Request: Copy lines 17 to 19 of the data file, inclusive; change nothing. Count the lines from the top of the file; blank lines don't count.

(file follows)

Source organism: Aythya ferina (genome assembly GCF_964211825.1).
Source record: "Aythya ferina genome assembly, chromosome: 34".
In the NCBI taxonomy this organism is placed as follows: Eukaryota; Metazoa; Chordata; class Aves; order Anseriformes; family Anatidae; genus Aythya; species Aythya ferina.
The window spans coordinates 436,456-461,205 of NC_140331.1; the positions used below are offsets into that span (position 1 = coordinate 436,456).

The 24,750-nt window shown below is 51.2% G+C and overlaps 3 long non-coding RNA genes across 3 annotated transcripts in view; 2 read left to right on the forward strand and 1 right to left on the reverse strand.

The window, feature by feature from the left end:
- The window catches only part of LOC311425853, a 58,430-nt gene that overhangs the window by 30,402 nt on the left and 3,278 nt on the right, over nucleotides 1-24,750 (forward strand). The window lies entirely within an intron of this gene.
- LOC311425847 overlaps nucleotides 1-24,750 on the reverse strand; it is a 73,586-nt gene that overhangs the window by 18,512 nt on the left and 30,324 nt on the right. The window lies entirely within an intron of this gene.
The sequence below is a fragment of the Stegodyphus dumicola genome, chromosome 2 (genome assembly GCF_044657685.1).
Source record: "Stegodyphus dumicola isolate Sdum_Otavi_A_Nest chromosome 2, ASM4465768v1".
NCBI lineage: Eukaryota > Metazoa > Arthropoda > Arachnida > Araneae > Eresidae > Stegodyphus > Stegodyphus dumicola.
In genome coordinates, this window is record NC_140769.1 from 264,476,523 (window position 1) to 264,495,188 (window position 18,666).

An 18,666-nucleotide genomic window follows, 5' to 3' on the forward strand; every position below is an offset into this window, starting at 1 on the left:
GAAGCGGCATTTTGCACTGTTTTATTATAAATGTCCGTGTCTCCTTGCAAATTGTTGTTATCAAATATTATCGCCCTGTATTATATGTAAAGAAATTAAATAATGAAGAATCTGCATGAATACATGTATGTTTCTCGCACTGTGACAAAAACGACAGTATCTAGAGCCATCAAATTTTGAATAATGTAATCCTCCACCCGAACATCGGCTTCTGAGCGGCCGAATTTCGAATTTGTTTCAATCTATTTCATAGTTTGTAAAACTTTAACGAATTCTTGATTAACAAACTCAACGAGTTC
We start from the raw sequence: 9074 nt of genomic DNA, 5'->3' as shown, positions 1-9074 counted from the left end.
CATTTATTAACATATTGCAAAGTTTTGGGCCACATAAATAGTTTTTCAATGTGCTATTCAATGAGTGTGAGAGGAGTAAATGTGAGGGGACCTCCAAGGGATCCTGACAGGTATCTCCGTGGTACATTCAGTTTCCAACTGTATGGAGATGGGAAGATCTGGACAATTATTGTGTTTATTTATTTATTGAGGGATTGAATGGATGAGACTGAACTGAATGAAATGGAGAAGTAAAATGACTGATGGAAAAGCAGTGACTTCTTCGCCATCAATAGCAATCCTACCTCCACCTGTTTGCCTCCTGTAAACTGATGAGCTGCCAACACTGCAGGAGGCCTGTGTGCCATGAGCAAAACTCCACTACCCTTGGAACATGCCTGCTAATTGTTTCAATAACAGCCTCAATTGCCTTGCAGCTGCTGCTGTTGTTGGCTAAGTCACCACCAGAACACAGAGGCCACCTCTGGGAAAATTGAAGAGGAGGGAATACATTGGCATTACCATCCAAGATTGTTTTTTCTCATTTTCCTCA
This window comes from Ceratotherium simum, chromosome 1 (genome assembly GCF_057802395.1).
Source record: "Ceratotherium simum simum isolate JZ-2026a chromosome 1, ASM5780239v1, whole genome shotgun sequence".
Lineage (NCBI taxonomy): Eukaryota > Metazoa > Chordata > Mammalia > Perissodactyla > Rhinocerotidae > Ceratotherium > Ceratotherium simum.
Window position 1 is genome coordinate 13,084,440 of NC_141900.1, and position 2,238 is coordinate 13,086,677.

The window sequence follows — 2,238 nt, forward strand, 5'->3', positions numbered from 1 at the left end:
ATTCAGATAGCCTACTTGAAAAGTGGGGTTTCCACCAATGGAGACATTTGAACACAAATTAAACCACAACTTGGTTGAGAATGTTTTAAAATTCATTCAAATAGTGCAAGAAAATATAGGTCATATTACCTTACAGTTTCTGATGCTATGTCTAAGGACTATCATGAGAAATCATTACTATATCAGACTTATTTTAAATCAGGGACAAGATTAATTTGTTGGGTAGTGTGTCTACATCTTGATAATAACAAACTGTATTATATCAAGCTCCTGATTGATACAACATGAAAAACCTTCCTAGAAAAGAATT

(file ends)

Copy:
This window comes from Ceratotherium simum, chromosome 1 (genome assembly GCF_057802395.1).
Source record: "Ceratotherium simum simum isolate JZ-2026a chromosome 1, ASM5780239v1, whole genome shotgun sequence".
Lineage (NCBI taxonomy): Eukaryota > Metazoa > Chordata > Mammalia > Perissodactyla > Rhinocerotidae > Ceratotherium > Ceratotherium simum.